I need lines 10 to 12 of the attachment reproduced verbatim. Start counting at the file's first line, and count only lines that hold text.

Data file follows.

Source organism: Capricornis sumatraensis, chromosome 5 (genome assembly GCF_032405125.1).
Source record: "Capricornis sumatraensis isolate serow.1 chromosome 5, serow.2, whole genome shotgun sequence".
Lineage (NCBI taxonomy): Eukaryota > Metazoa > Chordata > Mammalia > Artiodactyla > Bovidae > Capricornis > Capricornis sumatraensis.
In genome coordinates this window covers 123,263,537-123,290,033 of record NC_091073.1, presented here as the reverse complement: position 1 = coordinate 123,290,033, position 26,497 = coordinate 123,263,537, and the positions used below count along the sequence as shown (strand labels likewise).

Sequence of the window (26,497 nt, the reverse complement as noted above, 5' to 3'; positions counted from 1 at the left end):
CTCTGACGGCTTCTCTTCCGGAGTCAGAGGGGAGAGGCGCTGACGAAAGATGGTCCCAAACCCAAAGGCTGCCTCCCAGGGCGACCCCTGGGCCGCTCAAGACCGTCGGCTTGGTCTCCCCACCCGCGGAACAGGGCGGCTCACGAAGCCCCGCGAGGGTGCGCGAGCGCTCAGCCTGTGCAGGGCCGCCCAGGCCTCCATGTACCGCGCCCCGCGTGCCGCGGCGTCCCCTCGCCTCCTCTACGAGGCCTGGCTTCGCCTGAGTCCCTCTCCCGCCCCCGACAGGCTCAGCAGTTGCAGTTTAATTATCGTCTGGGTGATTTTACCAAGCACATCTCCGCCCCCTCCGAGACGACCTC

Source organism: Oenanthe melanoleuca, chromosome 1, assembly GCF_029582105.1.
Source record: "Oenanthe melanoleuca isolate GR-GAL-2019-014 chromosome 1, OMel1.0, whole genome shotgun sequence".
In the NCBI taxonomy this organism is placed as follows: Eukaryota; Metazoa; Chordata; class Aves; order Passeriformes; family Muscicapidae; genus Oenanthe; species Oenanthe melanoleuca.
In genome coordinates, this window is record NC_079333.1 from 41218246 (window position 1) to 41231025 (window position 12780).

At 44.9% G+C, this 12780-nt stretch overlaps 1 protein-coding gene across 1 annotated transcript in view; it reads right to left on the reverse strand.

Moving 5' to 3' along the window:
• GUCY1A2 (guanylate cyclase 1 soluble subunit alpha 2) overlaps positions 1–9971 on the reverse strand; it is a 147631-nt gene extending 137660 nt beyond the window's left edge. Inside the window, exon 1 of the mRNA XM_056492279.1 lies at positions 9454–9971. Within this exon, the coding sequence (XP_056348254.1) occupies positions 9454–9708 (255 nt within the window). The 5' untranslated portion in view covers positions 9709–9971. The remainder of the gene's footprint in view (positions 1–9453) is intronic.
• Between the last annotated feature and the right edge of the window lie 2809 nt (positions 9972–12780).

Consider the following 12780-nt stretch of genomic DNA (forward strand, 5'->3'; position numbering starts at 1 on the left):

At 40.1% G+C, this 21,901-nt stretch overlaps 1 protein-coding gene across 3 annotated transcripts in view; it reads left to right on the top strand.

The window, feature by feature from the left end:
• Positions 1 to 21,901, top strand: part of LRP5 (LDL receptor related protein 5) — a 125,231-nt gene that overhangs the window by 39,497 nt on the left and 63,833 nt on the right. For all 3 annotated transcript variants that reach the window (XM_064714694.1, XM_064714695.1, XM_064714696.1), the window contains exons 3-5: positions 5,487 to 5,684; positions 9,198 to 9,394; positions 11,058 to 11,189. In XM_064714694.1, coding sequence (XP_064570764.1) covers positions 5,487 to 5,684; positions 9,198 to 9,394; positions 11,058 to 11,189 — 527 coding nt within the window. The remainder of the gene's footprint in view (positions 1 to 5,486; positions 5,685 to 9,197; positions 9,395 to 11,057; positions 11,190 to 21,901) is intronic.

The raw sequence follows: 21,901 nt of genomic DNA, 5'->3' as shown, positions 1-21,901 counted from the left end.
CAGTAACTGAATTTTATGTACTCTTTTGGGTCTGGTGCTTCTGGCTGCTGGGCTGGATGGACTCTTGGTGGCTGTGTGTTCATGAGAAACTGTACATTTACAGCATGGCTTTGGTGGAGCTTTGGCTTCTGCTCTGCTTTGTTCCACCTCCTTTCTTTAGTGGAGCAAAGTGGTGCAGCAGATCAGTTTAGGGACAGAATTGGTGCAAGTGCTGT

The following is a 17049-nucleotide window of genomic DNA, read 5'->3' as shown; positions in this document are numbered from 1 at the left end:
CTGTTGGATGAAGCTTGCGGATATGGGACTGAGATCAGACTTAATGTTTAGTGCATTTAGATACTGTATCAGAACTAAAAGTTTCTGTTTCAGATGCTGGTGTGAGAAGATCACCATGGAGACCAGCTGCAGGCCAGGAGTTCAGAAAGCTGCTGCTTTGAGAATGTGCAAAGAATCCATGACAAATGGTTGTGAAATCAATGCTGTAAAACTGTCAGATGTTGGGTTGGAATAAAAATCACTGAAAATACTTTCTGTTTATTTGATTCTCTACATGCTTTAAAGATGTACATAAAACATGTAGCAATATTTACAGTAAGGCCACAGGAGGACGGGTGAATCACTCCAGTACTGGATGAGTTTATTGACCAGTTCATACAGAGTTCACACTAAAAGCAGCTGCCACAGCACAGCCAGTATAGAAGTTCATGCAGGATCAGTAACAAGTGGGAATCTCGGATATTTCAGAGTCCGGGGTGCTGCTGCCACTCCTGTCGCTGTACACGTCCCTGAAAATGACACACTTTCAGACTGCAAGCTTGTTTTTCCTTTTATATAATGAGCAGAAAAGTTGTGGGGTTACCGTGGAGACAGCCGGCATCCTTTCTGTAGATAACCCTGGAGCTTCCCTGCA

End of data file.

In genome coordinates, this window is record NC_079333.1 from 41218246 (window position 1) to 41231025 (window position 12780).

At 44.9% G+C, this 12780-nt stretch overlaps 1 protein-coding gene across 1 annotated transcript in view; it reads right to left on the reverse strand.

Moving 5' to 3' along the window: